How to avoid this mistake:

 

  • Focus on achieving milestones – get past the idea stage by building a working prototype, landing paying customers or filing defensible patents, to create value.

 

Be sure to check back soon for my final post on capital raising mistakes to avoid.

 

Related Content:

 

About Carol Roth

Carol Roth Headshot for post.png

Carol Roth is the creator of the Future File ® legacy planning system, “recovering” investment banker, billion-dollar dealmaker, investor, entrepreneur, national media personality and author of the New York Times bestselling book, The Entrepreneur Equation. She is a judge on the Mark Burnett-produced technology competition show, America’s Greatest Makers and TV host and contributor, including host of Microsoft’s Office Small Business Academy. She is also an advisor to companies ranging from startups to major multi-national corporations and has an action figure made in her own likeness.

 

Web: www.CarolRoth.com or Twitter: @CarolJSRoth.

You can read more articles from Carol Roth by clicking here

 

Bank of America, N.A. engages with Carol Roth to provide informational materials for your discussion or review purposes only. Carol Roth is a registered trademark, used pursuant to license. The third parties within articles are used under license from Carol Roth. Consult your financial, legal and accounting advisors, as neither Bank of America, its affiliates, nor their employees provide legal, accounting and tax advice.

Raising capital for businesses is hard and often misunderstood.  As a “recovering” investment banker, I have helped my clients raise 10-figures in capital over the past 15 years, and have witnessed many individuals who failed to present a compelling, fundable story about their businesses (and themselves).

 

In my unscientific but thorough poll of entrepreneurs, 99% rank raising capital amongst their five least favorite business activities. Hopefully, I can help make sense of the capital-raising process to make it more tolerable – and valuable – for you.

 

To start this three-part series on raising capital, I’ll focus on the key mistakes you must avoid to save time, money and energy while increasing your chances of success when raising money for your business.

 

Mistake #1: Putting all Your Eggs in One Basket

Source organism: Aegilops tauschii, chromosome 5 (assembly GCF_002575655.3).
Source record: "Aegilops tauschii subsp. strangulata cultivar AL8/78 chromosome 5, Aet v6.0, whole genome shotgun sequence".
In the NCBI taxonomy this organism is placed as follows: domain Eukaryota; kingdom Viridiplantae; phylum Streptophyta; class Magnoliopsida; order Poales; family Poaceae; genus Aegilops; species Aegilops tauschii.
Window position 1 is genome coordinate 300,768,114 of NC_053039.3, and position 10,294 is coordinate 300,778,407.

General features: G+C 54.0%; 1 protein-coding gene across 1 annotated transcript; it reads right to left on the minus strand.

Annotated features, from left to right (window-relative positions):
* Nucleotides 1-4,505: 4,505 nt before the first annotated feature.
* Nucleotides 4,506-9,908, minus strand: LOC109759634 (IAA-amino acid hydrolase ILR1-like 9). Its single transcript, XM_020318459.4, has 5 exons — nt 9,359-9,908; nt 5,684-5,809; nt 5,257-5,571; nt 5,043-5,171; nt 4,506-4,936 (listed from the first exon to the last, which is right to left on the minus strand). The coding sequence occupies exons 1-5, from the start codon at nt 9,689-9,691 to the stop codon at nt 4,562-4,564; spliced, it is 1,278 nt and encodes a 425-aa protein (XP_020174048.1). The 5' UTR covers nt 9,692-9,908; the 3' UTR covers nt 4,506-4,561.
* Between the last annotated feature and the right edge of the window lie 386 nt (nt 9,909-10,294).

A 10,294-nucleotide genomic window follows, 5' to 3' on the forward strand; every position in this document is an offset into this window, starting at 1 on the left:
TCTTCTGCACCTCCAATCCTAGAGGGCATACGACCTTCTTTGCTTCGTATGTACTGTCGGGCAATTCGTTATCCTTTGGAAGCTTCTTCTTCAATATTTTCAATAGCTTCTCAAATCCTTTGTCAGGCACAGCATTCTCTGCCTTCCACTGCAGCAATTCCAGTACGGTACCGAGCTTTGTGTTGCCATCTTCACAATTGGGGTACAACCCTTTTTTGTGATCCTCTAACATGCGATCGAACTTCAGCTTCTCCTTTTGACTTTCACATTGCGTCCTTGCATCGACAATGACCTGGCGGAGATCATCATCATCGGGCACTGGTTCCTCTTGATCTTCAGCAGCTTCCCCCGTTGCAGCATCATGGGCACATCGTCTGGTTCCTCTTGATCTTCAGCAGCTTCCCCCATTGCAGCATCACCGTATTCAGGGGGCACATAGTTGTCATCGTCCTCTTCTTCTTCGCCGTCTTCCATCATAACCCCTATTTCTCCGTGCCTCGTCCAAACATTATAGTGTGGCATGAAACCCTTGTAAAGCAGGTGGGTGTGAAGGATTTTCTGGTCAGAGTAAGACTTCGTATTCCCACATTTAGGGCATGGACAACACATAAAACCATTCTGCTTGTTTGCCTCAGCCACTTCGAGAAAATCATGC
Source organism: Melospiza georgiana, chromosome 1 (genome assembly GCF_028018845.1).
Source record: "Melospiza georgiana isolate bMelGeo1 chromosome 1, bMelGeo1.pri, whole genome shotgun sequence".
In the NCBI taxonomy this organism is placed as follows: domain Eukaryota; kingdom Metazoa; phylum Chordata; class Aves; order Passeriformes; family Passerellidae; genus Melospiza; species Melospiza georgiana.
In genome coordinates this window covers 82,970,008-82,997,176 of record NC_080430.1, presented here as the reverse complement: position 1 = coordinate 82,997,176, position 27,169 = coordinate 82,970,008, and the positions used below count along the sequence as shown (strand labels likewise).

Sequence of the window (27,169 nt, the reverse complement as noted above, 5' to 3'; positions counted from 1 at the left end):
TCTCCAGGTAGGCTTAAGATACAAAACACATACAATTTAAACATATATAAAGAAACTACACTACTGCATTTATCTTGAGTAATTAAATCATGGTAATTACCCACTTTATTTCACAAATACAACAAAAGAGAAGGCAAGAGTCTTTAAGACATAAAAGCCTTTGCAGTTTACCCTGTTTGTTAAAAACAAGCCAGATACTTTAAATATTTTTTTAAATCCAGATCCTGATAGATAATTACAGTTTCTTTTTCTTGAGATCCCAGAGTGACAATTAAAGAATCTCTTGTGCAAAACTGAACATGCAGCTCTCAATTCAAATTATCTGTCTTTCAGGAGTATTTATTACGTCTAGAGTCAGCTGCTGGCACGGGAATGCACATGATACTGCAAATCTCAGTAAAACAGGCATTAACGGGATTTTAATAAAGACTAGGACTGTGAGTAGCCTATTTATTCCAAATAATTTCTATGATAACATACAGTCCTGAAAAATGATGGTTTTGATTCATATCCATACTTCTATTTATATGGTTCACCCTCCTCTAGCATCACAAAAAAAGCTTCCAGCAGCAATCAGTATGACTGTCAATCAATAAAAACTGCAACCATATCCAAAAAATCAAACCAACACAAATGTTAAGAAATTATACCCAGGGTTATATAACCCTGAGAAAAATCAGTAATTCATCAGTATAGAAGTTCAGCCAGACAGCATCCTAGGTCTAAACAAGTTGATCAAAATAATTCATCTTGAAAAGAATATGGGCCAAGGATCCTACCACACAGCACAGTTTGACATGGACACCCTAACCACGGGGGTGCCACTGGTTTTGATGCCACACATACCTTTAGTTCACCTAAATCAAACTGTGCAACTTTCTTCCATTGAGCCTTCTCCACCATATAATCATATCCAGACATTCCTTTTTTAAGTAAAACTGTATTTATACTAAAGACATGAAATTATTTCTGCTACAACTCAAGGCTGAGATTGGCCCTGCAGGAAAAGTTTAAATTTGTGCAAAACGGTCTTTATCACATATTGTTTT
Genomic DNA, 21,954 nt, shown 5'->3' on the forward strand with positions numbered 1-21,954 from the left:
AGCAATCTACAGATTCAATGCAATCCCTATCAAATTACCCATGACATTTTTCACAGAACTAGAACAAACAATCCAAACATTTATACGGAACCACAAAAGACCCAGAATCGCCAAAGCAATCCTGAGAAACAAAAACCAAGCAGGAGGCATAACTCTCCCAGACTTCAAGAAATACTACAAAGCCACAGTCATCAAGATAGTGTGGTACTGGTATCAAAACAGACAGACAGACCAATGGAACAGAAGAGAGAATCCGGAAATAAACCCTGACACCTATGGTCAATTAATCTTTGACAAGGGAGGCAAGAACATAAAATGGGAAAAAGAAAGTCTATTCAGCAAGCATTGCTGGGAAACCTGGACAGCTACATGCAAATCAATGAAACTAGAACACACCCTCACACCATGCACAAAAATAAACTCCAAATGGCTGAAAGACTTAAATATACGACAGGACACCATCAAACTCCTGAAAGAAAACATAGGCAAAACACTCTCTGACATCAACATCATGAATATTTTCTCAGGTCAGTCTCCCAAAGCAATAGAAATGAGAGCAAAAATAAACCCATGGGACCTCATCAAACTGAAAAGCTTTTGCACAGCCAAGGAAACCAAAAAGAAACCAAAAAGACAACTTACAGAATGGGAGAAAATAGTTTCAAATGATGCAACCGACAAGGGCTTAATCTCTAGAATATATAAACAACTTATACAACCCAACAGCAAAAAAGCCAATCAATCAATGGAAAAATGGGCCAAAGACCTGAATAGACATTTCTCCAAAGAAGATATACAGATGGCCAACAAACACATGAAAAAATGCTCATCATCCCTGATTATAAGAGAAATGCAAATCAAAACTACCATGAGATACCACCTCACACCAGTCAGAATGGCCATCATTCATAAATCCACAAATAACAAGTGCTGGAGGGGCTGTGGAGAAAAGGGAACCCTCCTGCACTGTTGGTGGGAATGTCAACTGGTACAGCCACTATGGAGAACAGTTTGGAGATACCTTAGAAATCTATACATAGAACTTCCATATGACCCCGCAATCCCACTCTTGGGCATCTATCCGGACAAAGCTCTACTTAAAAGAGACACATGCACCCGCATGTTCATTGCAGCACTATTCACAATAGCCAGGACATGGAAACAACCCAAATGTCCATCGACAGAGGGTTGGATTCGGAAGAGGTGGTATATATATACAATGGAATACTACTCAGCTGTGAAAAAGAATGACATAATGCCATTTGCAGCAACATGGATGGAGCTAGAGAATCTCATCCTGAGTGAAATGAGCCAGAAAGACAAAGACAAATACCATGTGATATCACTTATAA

The very first capital raising mistake relates to not raising outside capital at all.  Statistics show that the typical start-up business in the U.S. is self-funded from the entrepreneur’s own savings and supplemented with some personal credit card debt.  However, part of balancing risks and rewards is using diversification.

 

It is important for you as an entrepreneur to show your commitment to your business by investing some of your own capital.  This is a safeguard to ensure that you are incentivized to do everything you can to make the business successful.  However, if you are putting every last dime into your business, all of your eggs will be in that one darn basket.

 

How to avoid this mistake:

 

  • Don’t bet the farm on your business.
  • If you don’t have enough money to live on and invest in your business, then: (I) wait until you have more money saved, (II) see if you can revise your budget or (III) consider taking outside capital.

 

Mistake #2: Undercapitalizing Your Business40556715_s.jpg

 

A large percentage of businesses close because they don’t have enough money to survive the rocky first couple of years of business.

 

I have found that early-stage and new business owners underestimate the cost of starting and running the business virtually every time (usually by a factor of 3).

 

In each early stage business I have seen, entrepreneurs say their financial projections are conservative in terms of revenue and expenses (and then I roll my eyes).  They also tend to claim they are raising more money than they need so they have a cushion. When I tell them that their projections, as with all entrepreneurs’ financial projections, are too aggressive, they lecture me about why they are the “exception to the rule.”  Then, a year later, after revenue estimates fall short and expenses were greater than expected, they give me the reasons why they missed their projections.

 

There has yet to be an exception to this in my personal experience.  Note: seasoned investors know this and it is why they always take a “haircut” to the projections; they assume that they are overstated on the revenue line and/or understated on the expense line when they evaluate investments.

 

Another issue arises when you don’t raise enough capital upfront and you start to run out of money.  It is much more difficult—often impossible—to secure capital to stay afloat when things aren’t going so well.

 

How to avoid this mistake:

 

  • Do yourself a favor when you do your projections: Revise them so the amount of money you actually need is three times the amount you originally planned.  If you think you need $10,000, you really need $30,000.  If you think you need $1 million, you probably need around $3 million.

 

Mistake #3: Not Understanding Valuation